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Policy news & blueprints for the transition to a new Sustainable and Social Economy
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As cracks in its economy widen, is Germany’s miracle about to fade?

As cracks in its economy widen, is Germany’s miracle about to fade? | The Great Transition | Scoop.it
Philip Oltermann: As the markets tumbled last week, Germany, hailed only months ago for its resilience in the European crisis, came under fresh scrutiny. What lies ahead for the European powerhouse?
Willy De Backer's insight:

How Merkel's austerity obsession will kill the German and European economy.

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Europe's austerity zombies: Nursing a dead theory

Europe's austerity zombies: Nursing a dead theory | The Great Transition | Scoop.it
Evidence is mounting that austerity isn't working yet Germany and other European nations have doubled down on it, says Nobel laureate Joseph Stiglitz.
Willy De Backer's insight:

Stiglitz on EU leaders who hate the evidence and therefore change the theory. Or how the EU will be buried by its idiots.

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Energy and the Financial System: What Everyone Needs to Know… and Work Darn Hard to Avoid

Energy and the Financial System: What Everyone Needs to Know… and Work Darn Hard to Avoid | The Great Transition | Scoop.it

"Our economic and financial system is based on assumptions of continued growth. Currently growth is highly dependent on energy and a surplus thereof as provided by high EROI energy sources. Our available energy sources, however, are providing less and less energy returns on the amount of energy we put into them. Therefore the amount of surplus energy available is declining. Thus, given the dependence of growth on energy, growth will decline too. The little remaining health of our financial systems, however, relies heavily on assumptions of continued growth and rather high ones at that, but those assumptions will increasingly turn out to be false if Boyd’s prediction of declining EROI is true".

Willy De Backer's insight:

Great article on the link between society's diminishing energy return on energy investment and the current economic and financial crisis. A must-read for all austerians and post-Keynesians. This time it IS really different.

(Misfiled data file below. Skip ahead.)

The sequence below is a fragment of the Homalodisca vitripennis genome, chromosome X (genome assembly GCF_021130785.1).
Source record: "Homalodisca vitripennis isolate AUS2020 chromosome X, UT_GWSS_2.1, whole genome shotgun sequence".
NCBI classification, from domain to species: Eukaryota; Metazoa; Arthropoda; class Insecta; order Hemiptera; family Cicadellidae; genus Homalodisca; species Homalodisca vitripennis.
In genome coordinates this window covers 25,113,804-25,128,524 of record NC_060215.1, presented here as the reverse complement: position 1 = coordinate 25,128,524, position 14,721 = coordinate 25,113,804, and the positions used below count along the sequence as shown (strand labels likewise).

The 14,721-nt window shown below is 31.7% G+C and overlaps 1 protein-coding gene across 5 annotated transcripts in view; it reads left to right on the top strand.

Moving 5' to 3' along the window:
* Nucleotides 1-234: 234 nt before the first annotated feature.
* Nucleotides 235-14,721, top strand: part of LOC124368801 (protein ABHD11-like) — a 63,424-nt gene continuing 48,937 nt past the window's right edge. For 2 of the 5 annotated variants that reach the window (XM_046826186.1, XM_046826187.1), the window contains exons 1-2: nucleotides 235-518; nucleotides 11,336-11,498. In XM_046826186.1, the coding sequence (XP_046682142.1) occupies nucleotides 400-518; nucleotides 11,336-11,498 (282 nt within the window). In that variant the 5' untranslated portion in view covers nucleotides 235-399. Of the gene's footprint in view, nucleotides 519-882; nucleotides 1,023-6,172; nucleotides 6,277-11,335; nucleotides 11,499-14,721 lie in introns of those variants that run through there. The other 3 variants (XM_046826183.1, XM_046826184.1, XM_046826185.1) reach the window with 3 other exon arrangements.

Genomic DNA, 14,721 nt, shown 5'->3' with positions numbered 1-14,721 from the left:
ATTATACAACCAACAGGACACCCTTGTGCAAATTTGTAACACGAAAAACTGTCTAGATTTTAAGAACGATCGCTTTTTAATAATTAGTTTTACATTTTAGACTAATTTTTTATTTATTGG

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Eli Levine's curator insight, April 13, 6:35 PM

Indeed, our ability to "grow" economically and socially is bound by the environment, our population size, cosmological conditions, food production and our state of technology.  Should we honestly "grow" for the sake of "growing", if it comes at long term as well as short term harm?

 

Things that Capitalism under its current logic, does not answer and does not wish to answer.

 

Think about it.

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There's a Class War Going On and the Poor Are Getting Their Butts Kicked | TIME

There's a Class War Going On and the Poor Are Getting Their Butts Kicked | TIME | The Great Transition | Scoop.it
Although they say they're concerned about inequality, economic policymakers continue to pummel low-income families and the jobless, and that’s bad for all of us
Willy De Backer's insight:

Time goes Marx...

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Eli Levine's curator insight, April 3, 6:25 PM

When you allow Capitalism to go laissez-faire, it leads to the rich getting richer while everyone else loses in the long term.  Wealth accumulates wealth, just as larger cities are able to attract more people and more stuff than small towns.

 

I do not believe we should tamper with the market itself.  I think we should be more proactive in making sure that people are compensated for the value of their labor, protected from the avarice and greed of a handful of people and that the environment is maintained in such a way that we're able to inhabit it and derive our wealth (in terms of goods and services) sustainably from it.

 

What good is profit if it's not just sitting around?  What good is wealth if it kills you to get it?

The economic policy makers are included in this picture too.  It's not like they're leaving this planet.  Even if they are, wouldn't we technically be better off without them?

 

We started from having zero monetary wealth, after all.

 

Think about it.

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Health systems, neoliberalism, and the end of growth: The World Health Organization in denial